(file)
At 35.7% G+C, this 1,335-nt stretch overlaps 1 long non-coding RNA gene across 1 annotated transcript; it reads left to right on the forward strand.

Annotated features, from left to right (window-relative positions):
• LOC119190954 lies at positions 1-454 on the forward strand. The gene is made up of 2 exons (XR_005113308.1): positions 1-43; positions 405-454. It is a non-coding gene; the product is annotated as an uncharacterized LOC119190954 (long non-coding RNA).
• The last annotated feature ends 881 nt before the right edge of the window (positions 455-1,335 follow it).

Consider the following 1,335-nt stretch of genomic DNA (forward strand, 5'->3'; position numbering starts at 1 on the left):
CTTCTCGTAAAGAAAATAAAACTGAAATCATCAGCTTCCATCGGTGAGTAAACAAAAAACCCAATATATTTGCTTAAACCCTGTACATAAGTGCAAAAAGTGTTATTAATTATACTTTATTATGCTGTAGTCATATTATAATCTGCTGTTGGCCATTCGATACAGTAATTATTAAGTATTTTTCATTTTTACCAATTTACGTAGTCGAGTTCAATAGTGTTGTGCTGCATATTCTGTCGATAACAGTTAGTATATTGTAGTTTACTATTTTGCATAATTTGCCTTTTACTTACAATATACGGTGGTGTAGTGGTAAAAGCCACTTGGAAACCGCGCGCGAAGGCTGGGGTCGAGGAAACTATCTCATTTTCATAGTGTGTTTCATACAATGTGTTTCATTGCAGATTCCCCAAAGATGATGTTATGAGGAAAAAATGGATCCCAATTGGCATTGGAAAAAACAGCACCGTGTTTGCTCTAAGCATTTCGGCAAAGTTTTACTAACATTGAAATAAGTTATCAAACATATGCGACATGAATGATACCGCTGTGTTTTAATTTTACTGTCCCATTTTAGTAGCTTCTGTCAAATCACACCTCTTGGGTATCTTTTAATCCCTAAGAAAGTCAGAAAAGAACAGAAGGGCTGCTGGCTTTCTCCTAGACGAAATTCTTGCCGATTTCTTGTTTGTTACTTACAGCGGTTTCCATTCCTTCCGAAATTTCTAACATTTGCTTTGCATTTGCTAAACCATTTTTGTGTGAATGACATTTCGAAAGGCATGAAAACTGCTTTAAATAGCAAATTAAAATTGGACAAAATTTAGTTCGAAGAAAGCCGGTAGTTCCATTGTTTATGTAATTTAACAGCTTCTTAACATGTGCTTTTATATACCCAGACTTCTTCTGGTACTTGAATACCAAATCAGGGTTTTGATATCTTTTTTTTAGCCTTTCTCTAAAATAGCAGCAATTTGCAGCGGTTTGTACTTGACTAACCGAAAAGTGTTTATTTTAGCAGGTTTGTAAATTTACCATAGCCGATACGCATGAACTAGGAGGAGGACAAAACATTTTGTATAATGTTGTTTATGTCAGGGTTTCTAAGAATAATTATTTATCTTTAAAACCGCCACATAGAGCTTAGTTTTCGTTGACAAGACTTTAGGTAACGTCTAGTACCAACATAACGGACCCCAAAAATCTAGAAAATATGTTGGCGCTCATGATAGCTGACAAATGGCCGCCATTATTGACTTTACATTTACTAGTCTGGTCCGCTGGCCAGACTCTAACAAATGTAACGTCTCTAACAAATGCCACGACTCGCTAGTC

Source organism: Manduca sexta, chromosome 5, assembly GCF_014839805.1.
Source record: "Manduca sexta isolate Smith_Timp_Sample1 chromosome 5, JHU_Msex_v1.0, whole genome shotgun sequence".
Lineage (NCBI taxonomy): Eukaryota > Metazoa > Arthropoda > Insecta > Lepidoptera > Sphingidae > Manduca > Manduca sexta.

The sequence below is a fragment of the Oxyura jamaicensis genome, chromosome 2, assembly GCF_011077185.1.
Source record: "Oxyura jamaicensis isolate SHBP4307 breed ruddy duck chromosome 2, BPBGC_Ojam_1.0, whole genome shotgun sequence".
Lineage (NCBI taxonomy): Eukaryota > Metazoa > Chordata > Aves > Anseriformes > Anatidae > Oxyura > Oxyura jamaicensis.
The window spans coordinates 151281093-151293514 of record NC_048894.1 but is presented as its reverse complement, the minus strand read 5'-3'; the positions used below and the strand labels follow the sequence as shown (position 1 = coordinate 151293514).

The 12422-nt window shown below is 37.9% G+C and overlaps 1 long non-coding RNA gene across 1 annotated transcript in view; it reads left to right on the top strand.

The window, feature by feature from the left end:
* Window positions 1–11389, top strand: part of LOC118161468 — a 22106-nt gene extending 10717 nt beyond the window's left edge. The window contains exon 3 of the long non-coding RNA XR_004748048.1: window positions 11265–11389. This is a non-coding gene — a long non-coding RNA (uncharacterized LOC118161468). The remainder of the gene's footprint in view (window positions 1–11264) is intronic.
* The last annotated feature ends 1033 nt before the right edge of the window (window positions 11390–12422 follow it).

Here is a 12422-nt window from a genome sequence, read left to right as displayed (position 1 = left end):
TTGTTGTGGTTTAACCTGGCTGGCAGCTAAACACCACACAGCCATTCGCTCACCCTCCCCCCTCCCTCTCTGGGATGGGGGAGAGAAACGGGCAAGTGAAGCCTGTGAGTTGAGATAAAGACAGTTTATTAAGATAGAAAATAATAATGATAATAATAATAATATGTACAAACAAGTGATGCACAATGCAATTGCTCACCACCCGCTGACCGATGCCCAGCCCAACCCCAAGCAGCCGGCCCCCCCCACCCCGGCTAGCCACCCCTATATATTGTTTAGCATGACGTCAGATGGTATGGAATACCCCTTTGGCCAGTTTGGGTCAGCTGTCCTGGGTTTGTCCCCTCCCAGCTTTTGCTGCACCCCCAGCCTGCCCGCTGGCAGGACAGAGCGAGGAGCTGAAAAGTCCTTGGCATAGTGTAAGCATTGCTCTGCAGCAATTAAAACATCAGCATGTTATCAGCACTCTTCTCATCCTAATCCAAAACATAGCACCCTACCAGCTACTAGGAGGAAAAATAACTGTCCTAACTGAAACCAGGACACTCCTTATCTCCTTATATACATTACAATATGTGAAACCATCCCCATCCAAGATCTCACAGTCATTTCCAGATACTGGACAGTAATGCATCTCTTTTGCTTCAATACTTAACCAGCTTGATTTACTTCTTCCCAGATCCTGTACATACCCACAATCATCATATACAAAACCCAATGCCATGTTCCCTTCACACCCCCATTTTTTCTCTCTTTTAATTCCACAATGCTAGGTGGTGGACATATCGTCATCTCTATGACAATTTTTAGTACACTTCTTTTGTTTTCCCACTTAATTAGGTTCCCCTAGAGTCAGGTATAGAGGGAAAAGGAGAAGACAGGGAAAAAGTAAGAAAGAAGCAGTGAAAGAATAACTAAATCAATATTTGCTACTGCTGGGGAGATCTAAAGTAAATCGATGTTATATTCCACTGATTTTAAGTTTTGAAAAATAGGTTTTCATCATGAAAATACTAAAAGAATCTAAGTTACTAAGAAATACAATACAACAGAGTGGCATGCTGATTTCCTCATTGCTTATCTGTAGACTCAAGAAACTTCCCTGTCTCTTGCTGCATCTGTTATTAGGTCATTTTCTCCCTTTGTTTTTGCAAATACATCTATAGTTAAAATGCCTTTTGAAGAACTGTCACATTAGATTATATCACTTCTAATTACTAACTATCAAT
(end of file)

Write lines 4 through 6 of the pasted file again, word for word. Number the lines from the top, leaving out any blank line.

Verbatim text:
• The last annotated feature ends 881 nt before the right edge of the window (positions 455-1,335 follow it).

Consider the following 1,335-nt stretch of genomic DNA (forward strand, 5'->3'; position numbering starts at 1 on the left):
CTTCTCGTAAAGAAAATAAAACTGAAATCATCAGCTTCCATCGGTGAGTAAACAAAAAACCCAATATATTTGCTTAAACCCTGTACATAAGTGCAAAAAGTGTTATTAATTATACTTTATTATGCTGTAGTCATATTATAATCTGCTGTTGGCCATTCGATACAGTAATTATTAAGTATTTTTCATTTTTACCAATTTACGTAGTCGAGTTCAATAGTGTTGTGCTGCATATTCTGTCGATAACAGTTAGTATATTGTAGTTTACTATTTTGCATAATTTGCCTTTTACTTACAATATACGGTGGTGTAGTGGTAAAAGCCACTTGGAAACCGCGCGCGAAGGCTGGGGTCGAGGAAACTATCTCATTTTCATAGTGTGTTTCATACAATGTGTTTCATTGCAGATTCCCCAAAGATGATGTTATGAGGAAAAAATGGATCCCAATTGGCATTGGAAAAAACAGCACCGTGTTTGCTCTAAGCATTTCGGCAAAGTTTTACTAACATTGAAATAAGTTATCAAACATATGCGACATGAATGATACCGCTGTGTTTTAATTTTACTGTCCCATTTTAGTAGCTTCTGTCAAATCACACCTCTTGGGTATCTTTTAATCCCTAAGAAAGTCAGAAAAGAACAGAAGGGCTGCTGGCTTTCTCCTAGACGAAATTCTTGCCGATTTCTTGTTTGTTACTTACAGCGGTTTCCATTCCTTCCGAAATTTCTAACATTTGCTTTGCATTTGCTAAACCATTTTTGTGTGAATGACATTTCGAAAGGCATGAAAACTGCTTTAAATAGCAAATTAAAATTGGACAAAATTTAGTTCGAAGAAAGCCGGTAGTTCCATTGTTTATGTAATTTAACAGCTTCTTAACATGTGCTTTTATATACCCAGACTTCTTCTGGTACTTGAATACCAAATCAGGGTTTTGATATCTTTTTTTTAGCCTTTCTCTAAAATAGCAGCAATTTGCAGCGGTTTGTACTTGACTAACCGAAAAGTGTTTATTTTAGCAGGTTTGTAAATTTACCATAGCCGATACGCATGAACTAGGAGGAGGACAAAACATTTTGTATAATGTTGTTTATGTCAGGGTTTCTAAGAATAATTATTTATCTTTAAAACCGCCACATAGAGCTTAGTTTTCGTTGACAAGACTTTAGGTAACGTCTAGTACCAACATAACGGACCCCAAAAATCTAGAAAATATGTTGGCGCTCATGATAGCTGACAAATGGCCGCCATTATTGACTTTACATTTACTAGTCTGGTCCGCTGGCCAGACTCTAACAAATGTAACGTCTCTAACAAATGCCACGACTCGCTAGTC